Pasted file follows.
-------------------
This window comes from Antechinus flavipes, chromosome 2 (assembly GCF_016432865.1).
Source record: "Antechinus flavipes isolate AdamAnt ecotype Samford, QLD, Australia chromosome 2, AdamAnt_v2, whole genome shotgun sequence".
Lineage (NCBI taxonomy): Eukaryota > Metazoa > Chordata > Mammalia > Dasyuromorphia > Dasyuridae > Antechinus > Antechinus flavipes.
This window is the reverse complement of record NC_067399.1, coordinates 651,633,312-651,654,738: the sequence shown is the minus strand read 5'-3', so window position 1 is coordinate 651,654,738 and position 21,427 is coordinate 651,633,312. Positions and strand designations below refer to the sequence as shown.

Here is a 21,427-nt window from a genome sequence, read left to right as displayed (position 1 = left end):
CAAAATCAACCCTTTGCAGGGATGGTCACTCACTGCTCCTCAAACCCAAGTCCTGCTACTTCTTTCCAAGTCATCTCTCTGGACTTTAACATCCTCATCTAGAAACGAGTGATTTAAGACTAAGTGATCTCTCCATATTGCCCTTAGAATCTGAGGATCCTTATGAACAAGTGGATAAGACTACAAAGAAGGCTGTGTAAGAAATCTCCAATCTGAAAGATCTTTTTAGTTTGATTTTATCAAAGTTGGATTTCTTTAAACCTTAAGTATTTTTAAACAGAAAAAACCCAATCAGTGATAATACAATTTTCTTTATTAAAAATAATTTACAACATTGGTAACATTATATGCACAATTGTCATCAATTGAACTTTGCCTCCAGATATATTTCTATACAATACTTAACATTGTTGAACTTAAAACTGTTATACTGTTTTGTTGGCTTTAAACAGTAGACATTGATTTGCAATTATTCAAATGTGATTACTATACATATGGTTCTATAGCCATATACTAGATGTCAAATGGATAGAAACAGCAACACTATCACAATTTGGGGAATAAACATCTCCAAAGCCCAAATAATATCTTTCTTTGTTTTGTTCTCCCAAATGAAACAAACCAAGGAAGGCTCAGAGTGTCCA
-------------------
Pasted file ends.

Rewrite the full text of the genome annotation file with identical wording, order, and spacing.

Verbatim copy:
This window comes from Antechinus flavipes, chromosome 2 (assembly GCF_016432865.1).
Source record: "Antechinus flavipes isolate AdamAnt ecotype Samford, QLD, Australia chromosome 2, AdamAnt_v2, whole genome shotgun sequence".
Lineage (NCBI taxonomy): Eukaryota > Metazoa > Chordata > Mammalia > Dasyuromorphia > Dasyuridae > Antechinus > Antechinus flavipes.
This window is the reverse complement of record NC_067399.1, coordinates 651,633,312-651,654,738: the sequence shown is the minus strand read 5'-3', so window position 1 is coordinate 651,654,738 and position 21,427 is coordinate 651,633,312. Positions and strand designations below refer to the sequence as shown.

Here is a 21,427-nt window from a genome sequence, read left to right as displayed (position 1 = left end):
CAAAATCAACCCTTTGCAGGGATGGTCACTCACTGCTCCTCAAACCCAAGTCCTGCTACTTCTTTCCAAGTCATCTCTCTGGACTTTAACATCCTCATCTAGAAACGAGTGATTTAAGACTAAGTGATCTCTCCATATTGCCCTTAGAATCTGAGGATCCTTATGAACAAGTGGATAAGACTACAAAGAAGGCTGTGTAAGAAATCTCCAATCTGAAAGATCTTTTTAGTTTGATTTTATCAAAGTTGGATTTCTTTAAACCTTAAGTATTTTTAAACAGAAAAAACCCAATCAGTGATAATACAATTTTCTTTATTAAAAATAATTTACAACATTGGTAACATTATATGCACAATTGTCATCAATTGAACTTTGCCTCCAGATATATTTCTATACAATACTTAACATTGTTGAACTTAAAACTGTTATACTGTTTTGTTGGCTTTAAACAGTAGACATTGATTTGCAATTATTCAAATGTGATTACTATACATATGGTTCTATAGCCATATACTAGATGTCAAATGGATAGAAACAGCAACACTATCACAATTTGGGGAATAAACATCTCCAAAGCCCAAATAATATCTTTCTTTGTTTTGTTCTCCCAAATGAAACAAACCAAGGAAGGCTCAGAGTGTCCA